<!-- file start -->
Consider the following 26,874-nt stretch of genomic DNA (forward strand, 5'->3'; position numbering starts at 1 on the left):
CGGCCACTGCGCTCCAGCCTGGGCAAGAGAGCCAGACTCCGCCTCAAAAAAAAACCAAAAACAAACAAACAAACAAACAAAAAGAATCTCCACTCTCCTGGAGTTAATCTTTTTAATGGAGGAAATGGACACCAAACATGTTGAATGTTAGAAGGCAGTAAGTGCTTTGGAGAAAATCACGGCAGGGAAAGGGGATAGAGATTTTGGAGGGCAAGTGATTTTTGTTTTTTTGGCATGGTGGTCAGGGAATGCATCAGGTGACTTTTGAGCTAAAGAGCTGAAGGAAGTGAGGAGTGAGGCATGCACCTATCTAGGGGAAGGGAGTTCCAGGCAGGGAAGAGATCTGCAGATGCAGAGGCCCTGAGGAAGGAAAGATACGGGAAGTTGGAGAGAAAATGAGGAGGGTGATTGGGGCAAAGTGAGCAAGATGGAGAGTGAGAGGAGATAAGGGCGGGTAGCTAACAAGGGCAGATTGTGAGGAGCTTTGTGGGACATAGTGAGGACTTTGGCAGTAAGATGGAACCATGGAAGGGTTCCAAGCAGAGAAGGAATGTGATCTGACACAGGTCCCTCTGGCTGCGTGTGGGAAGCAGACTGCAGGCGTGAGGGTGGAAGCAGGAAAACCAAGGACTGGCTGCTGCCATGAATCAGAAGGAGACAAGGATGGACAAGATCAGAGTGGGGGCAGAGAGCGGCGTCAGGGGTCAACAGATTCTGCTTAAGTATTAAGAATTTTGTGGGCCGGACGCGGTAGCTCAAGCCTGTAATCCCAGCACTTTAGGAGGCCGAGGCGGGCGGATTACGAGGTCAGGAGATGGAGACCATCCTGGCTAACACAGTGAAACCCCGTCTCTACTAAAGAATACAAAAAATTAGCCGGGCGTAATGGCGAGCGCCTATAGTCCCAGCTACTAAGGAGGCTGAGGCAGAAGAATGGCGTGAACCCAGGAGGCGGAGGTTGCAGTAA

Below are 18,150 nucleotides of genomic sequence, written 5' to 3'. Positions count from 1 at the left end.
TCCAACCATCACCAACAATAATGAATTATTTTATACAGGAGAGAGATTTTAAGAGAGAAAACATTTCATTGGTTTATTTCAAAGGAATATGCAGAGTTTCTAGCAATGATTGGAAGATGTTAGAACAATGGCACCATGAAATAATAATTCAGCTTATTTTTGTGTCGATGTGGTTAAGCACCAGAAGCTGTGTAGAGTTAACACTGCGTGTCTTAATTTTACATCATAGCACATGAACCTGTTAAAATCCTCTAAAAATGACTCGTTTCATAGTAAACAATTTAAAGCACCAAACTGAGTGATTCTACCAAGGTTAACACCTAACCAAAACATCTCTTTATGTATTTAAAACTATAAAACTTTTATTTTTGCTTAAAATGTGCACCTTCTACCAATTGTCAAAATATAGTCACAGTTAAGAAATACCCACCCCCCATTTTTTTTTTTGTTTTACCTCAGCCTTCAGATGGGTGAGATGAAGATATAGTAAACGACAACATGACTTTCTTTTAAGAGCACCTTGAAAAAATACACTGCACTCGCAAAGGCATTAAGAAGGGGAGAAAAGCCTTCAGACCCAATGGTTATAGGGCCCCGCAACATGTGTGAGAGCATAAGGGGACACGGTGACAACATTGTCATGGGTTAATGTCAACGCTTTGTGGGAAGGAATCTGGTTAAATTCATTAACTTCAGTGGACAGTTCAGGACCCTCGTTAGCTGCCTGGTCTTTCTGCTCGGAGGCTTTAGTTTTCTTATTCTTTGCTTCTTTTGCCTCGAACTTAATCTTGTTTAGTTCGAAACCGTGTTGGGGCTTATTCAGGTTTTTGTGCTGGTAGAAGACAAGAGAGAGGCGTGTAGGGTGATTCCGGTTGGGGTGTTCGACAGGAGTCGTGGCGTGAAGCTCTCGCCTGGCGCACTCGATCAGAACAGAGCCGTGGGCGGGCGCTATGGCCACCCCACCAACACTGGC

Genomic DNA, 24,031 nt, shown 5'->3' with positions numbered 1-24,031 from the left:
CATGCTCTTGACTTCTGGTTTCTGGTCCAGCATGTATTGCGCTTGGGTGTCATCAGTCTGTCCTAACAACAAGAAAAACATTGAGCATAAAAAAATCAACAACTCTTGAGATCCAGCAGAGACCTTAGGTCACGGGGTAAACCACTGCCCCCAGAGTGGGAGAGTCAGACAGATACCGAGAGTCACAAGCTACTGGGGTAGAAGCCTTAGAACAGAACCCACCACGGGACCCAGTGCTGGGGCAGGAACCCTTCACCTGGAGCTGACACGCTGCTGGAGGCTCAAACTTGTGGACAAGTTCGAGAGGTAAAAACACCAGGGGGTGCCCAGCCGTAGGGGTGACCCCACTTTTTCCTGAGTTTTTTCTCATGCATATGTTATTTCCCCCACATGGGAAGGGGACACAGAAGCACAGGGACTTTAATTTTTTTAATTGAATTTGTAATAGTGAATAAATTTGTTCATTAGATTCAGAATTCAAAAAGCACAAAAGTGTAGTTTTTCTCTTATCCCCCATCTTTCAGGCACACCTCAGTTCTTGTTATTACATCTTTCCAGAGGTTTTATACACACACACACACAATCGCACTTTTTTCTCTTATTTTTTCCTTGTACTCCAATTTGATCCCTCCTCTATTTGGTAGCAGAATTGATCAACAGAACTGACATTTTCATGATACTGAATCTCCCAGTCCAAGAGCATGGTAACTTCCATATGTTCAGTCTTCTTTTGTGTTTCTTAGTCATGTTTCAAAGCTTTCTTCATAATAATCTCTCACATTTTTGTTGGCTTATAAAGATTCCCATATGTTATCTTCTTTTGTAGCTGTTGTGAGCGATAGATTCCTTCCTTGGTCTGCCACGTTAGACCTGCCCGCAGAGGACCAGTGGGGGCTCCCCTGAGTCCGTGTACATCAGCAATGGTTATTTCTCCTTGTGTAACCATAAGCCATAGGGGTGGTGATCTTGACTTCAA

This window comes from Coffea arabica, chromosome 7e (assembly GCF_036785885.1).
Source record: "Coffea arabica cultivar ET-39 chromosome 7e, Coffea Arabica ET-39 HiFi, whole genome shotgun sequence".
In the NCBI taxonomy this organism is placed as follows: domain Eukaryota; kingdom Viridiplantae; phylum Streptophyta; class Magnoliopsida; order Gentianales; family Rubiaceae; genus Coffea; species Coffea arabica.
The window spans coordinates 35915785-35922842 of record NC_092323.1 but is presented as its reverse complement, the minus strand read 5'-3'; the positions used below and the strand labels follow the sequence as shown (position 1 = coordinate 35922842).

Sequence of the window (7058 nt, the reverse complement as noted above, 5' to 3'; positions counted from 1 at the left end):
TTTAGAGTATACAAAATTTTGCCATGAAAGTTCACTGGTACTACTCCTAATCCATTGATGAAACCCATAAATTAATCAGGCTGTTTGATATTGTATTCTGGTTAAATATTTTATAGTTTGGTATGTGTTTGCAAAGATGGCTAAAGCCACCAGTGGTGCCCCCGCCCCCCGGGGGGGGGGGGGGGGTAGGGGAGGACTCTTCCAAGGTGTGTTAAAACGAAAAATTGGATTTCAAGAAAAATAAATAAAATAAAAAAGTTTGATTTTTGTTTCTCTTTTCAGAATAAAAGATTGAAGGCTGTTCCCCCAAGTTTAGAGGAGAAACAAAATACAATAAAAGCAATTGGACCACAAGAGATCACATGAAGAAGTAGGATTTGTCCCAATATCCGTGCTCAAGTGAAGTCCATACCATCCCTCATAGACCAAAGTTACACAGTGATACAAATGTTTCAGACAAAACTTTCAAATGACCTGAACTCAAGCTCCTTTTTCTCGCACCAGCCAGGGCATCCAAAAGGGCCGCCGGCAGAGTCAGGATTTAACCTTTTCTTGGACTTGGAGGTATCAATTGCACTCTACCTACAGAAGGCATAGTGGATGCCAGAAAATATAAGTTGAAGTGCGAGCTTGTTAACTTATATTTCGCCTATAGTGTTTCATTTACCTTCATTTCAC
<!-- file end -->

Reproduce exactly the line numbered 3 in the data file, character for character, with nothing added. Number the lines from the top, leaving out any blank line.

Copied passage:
Below are 18,150 nucleotides of genomic sequence, written 5' to 3'. Positions count from 1 at the left end.